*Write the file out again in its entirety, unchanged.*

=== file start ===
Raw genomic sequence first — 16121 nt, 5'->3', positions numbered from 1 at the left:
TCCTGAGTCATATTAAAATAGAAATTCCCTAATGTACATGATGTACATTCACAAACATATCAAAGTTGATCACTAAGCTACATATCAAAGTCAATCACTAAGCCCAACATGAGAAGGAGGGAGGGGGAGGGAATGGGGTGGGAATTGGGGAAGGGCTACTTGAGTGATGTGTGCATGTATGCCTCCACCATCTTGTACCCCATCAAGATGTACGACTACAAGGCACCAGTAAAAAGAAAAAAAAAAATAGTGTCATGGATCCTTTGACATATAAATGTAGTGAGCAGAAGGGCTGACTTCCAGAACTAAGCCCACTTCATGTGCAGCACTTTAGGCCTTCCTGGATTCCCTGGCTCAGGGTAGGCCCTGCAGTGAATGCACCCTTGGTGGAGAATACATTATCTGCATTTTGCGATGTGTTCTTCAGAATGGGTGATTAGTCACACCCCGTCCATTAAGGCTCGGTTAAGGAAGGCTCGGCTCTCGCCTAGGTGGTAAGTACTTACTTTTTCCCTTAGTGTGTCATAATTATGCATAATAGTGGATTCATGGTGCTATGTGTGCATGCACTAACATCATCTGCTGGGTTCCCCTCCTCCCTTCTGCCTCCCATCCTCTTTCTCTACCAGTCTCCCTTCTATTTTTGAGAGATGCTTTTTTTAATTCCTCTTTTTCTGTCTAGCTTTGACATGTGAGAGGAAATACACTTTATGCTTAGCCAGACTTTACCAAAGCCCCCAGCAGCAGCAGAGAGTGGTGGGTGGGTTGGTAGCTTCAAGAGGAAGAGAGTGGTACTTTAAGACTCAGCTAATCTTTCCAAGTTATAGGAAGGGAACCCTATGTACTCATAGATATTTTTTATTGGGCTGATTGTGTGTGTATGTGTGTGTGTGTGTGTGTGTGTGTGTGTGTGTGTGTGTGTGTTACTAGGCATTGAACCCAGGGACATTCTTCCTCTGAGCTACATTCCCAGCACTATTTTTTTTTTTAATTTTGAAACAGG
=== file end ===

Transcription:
Raw genomic sequence first — 16121 nt, 5'->3', positions numbered from 1 at the left:
TCCTGAGTCATATTAAAATAGAAATTCCCTAATGTACATGATGTACATTCACAAACATATCAAAGTTGATCACTAAGCTACATATCAAAGTCAATCACTAAGCCCAACATGAGAAGGAGGGAGGGGGAGGGAATGGGGTGGGAATTGGGGAAGGGCTACTTGAGTGATGTGTGCATGTATGCCTCCACCATCTTGTACCCCATCAAGATGTACGACTACAAGGCACCAGTAAAAAGAAAAAAAAAAATAGTGTCATGGATCCTTTGACATATAAATGTAGTGAGCAGAAGGGCTGACTTCCAGAACTAAGCCCACTTCATGTGCAGCACTTTAGGCCTTCCTGGATTCCCTGGCTCAGGGTAGGCCCTGCAGTGAATGCACCCTTGGTGGAGAATACATTATCTGCATTTTGCGATGTGTTCTTCAGAATGGGTGATTAGTCACACCCCGTCCATTAAGGCTCGGTTAAGGAAGGCTCGGCTCTCGCCTAGGTGGTAAGTACTTACTTTTTCCCTTAGTGTGTCATAATTATGCATAATAGTGGATTCATGGTGCTATGTGTGCATGCACTAACATCATCTGCTGGGTTCCCCTCCTCCCTTCTGCCTCCCATCCTCTTTCTCTACCAGTCTCCCTTCTATTTTTGAGAGATGCTTTTTTTAATTCCTCTTTTTCTGTCTAGCTTTGACATGTGAGAGGAAATACACTTTATGCTTAGCCAGACTTTACCAAAGCCCCCAGCAGCAGCAGAGAGTGGTGGGTGGGTTGGTAGCTTCAAGAGGAAGAGAGTGGTACTTTAAGACTCAGCTAATCTTTCCAAGTTATAGGAAGGGAACCCTATGTACTCATAGATATTTTTTATTGGGCTGATTGTGTGTGTATGTGTGTGTGTGTGTGTGTGTGTGTGTGTGTGTGTGTGTGTGTTACTAGGCATTGAACCCAGGGACATTCTTCCTCTGAGCTACATTCCCAGCACTATTTTTTTTTTTAATTTTGAAACAGG